Time filter

Source Type

HOUSTON, TX, United States

Wang K.,Washington University in St. Louis | Huang C.,Washington University in St. Louis | Kao Y.-J.,National Taiwan University | Chou C.-Y.,National Taiwan University | And 2 more authors.
Medical Physics | Year: 2013

Purpose: Optoacoustic tomography (OAT) is inherently a three-dimensional (3D) inverse problem. However, most studies of OAT image reconstruction still employ two-dimensional imaging models. One important reason is because 3D image reconstruction is computationally burdensome. The aim of this work is to accelerate existing image reconstruction algorithms for 3D OAT by use of parallel programming techniques. Methods: Parallelization strategies are proposed to accelerate a filtered backprojection (FBP) algorithm and two different pairs of projection/backprojection operations that correspond to two different numerical imaging models. The algorithms are designed to fully exploit the parallel computing power of graphics processing units (GPUs). In order to evaluate the parallelization strategies for the projection/backprojection pairs, an iterative image reconstruction algorithm is implemented. Computer simulation and experimental studies are conducted to investigate the computational efficiency and numerical accuracy of the developed algorithms. Results: The GPU implementations improve the computational efficiency by factors of 1000, 125, and 250 for the FBP algorithm and the two pairs of projection/backprojection operators, respectively. Accurate images are reconstructed by use of the FBP and iterative image reconstruction algorithms from both computer-simulated and experimental data. Conclusions: Parallelization strategies for 3D OAT image reconstruction are proposed for the first time. These GPU-based implementations significantly reduce the computational time for 3D image reconstruction, complementing our earlier work on 3D OAT iterative image reconstruction. © 2013 American Association of Physicists in Medicine.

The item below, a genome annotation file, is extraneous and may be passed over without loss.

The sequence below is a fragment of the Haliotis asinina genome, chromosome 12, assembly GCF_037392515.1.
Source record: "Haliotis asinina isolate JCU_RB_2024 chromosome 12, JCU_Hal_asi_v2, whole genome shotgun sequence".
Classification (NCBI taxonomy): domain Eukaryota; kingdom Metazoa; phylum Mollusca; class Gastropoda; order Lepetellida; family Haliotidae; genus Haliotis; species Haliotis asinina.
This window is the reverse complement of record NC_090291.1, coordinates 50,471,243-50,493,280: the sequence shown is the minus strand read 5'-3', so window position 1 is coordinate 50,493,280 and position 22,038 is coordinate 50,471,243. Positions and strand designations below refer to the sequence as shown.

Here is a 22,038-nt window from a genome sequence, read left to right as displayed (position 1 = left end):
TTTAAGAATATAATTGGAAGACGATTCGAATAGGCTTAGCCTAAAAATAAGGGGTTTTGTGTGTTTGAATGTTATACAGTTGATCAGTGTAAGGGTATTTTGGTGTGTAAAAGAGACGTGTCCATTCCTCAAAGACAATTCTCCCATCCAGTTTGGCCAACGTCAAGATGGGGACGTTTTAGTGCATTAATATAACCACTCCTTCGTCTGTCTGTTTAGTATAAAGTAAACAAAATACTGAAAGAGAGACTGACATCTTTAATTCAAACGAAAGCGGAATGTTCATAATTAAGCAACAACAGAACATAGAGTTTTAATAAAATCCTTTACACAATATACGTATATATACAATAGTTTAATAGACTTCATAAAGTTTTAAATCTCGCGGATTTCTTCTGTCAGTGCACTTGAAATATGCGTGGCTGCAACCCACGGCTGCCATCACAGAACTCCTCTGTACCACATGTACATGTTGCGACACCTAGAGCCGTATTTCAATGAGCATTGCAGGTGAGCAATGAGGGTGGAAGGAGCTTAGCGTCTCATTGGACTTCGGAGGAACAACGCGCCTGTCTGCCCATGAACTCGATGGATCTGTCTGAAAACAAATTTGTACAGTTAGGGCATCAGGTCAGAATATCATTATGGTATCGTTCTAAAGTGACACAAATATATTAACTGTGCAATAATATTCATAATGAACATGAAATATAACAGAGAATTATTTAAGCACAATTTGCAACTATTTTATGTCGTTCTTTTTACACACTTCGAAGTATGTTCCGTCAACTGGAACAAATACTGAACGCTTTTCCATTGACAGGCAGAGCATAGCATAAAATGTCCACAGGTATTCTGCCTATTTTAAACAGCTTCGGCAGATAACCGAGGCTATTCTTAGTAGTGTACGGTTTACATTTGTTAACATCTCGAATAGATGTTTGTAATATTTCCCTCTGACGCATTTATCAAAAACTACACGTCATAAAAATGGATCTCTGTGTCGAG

Provided herein are dual modality imaging systems and methods within displayed anatomical structures of placenta in real time. The imaging system comprises a dual modality laser optoacoustic and ultrasonic platform with a plurality of subsystems for delivering near infrared light, optoacoustic and ultrasonic pulses to the placenta and/or associated tissue and deep anatomic structures, for detecting ultrasonic pulses generated or reflected within the tissue using a multi-channel optoacoustic-ultrasound probe and associated transducers. The dual modality imaging system displays the results obtained as quantitative functional images of the parameters coregistered with anatomic tissue images. A multichannel electronic system comprising a computer tangibly storing software enables processor-executable instructions to calculate quantitative functional parameters of the placental blood within specific anatomical tissue structures and display quantitative functional optoacoustic images of the functional parameters within specific anatomical structures in the tissue that are visualized by ultrasound.

Tomowave Laboratories, Inc. | Date: 2015-02-02